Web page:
Shell officials said weather models showed a positive two-week window for the tow and pointed to a Coast Guard review that gave them the go-ahead. They told the Times a series of unforeseen mechanical problems with one of the two tugboats was primarily to blame.
The rig is beached off Alaska's Sitkalikdak Island. It contains 143,000 gallons of diesel fuel and 12,000 gallons of lubricant, though the hull of the rig has not been breached.
Salvage workers from the Dutch company Smit Salvage have arrived at the rig and are inspecting it for leaks prior to developing a plan to dislodge it, the Anchorage Daily News said. No immediate leaks were found, but weather prevented the team from completing a full inspection, a Coast Guard official said.
"What we wanted to know immediately was, were any of the fuel tanks breached, and what we got from that initial report, was no. However there were other voids that they felt they had concern," Coast Guard Capt. Paul Mehler said.
He added a plan to dislodge the rig is still likely weeks away.
Poll: Personal optimism about 2013 high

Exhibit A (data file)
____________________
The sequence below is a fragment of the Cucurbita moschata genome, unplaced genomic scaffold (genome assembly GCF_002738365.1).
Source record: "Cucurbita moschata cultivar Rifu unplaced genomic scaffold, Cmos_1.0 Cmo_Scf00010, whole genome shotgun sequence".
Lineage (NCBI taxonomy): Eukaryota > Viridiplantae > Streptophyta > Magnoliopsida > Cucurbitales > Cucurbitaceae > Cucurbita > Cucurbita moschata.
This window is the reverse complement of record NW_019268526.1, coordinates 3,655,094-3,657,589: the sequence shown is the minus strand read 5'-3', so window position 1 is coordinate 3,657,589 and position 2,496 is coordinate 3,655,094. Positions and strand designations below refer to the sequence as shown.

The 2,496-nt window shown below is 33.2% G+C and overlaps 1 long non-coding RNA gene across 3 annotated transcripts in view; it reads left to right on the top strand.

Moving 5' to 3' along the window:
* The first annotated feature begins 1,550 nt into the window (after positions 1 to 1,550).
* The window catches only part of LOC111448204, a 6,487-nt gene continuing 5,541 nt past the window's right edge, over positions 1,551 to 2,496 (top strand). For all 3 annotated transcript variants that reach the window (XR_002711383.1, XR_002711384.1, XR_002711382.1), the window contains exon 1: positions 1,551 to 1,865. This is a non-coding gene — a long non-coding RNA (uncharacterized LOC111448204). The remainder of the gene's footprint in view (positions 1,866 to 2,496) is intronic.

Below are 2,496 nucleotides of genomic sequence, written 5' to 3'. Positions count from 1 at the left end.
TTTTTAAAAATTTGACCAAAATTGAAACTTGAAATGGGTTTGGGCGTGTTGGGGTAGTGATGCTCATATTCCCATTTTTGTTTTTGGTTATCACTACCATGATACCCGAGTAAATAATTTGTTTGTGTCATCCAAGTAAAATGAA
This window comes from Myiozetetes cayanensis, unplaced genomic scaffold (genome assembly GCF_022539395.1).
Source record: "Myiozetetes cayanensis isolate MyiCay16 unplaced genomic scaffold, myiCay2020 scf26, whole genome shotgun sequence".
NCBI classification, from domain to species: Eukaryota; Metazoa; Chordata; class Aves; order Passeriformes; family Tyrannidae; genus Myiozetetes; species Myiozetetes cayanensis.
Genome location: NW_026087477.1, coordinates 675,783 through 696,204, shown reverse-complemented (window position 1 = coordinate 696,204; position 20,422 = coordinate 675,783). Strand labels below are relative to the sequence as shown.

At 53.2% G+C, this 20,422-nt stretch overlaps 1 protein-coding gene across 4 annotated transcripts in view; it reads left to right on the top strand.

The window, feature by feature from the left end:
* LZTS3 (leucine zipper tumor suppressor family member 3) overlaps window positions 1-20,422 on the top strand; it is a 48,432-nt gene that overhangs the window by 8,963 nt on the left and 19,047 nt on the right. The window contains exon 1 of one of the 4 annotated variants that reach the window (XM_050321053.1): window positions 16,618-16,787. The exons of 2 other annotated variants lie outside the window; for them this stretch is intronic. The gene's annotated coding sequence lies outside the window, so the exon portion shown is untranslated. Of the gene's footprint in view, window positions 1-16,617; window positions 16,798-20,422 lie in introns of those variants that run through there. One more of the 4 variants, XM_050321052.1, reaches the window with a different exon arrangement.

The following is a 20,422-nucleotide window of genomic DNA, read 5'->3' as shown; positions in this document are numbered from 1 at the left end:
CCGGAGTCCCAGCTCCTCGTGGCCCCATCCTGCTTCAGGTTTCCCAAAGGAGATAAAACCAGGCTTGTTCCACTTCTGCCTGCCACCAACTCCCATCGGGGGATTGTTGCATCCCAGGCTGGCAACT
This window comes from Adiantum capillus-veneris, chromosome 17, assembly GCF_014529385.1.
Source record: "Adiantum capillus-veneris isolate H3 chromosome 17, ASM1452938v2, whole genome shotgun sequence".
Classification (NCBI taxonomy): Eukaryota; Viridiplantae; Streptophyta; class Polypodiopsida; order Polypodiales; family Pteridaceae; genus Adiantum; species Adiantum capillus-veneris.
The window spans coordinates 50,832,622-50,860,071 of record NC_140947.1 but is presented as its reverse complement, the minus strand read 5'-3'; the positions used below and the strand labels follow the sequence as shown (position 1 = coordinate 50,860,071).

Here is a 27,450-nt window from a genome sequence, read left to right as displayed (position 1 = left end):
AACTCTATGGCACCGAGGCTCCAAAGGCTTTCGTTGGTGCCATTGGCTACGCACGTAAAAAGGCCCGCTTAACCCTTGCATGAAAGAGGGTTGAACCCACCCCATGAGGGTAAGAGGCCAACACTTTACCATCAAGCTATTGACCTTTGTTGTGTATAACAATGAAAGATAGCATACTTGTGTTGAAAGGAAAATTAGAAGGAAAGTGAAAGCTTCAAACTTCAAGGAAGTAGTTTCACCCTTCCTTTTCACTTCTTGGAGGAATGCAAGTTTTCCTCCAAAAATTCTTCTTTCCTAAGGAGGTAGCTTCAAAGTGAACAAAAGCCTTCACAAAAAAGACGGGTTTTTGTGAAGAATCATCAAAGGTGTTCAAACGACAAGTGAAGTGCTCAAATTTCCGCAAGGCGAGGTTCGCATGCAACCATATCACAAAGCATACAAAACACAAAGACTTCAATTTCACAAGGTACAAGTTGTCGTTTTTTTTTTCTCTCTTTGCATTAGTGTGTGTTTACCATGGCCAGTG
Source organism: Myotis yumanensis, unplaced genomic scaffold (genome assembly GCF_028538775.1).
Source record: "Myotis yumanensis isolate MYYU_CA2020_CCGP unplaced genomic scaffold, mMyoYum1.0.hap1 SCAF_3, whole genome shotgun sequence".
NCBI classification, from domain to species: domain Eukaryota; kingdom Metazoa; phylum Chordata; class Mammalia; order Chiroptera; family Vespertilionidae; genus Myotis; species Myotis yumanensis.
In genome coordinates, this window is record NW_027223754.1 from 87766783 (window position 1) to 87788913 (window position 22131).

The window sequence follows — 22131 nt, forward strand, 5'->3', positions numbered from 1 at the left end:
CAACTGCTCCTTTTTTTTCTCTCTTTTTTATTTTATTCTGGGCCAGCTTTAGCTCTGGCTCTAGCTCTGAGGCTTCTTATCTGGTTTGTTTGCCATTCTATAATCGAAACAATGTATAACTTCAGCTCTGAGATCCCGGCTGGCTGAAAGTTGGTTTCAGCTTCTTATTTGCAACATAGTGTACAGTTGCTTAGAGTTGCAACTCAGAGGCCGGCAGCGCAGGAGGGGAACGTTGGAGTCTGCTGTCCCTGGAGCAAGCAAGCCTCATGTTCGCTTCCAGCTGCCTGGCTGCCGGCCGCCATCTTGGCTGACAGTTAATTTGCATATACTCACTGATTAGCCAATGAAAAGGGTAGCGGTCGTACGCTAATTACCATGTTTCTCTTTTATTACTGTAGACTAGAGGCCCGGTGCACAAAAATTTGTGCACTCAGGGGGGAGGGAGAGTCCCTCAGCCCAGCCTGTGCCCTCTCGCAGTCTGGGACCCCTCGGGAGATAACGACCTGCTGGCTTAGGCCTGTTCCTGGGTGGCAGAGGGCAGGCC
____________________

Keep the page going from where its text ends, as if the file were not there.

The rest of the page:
PRINCETON, N.J., Jan. 3 (UPI) -- A majority of Americans say they're optimistic about how they and their families will fare in 2013, results of a Gallup poll released Thursday indicate.
Sixty-nine percent expressed such optimism, while 27 percent said they were pessimistic, the USA Today-Gallup poll indicated.
In a poll released Wednesday, a majority of Americas generally expressed pessimism about the prospects for the U.S. economy.
Americans' personal optimism about 2013 is tied to political and ideological orientation, results of the Princeton, N.J., polling agency indicated. Democrats and liberals are the most personally optimistic about the coming year while Republicans and conservatives are the least.
Personal optimism about 2013 also varied by demographics, Gallup said.
Results showed little significant difference in personal optimism across socio-economic segments. However, the poll found optimism fell by age, from 80 percent among 18- to 29-year-olds to 54 percent among those 65 and older.
The poll indicated women were more optimistic than men, 71 percent to 66 percent.
By 79 percent to 65 percent, non-whites were more optimistic than whites, Gallup said.
Results are based on nationwide telephone interviews with 1,025 adults conducted Dec. 14-17. The margin of error is 4 percentage points.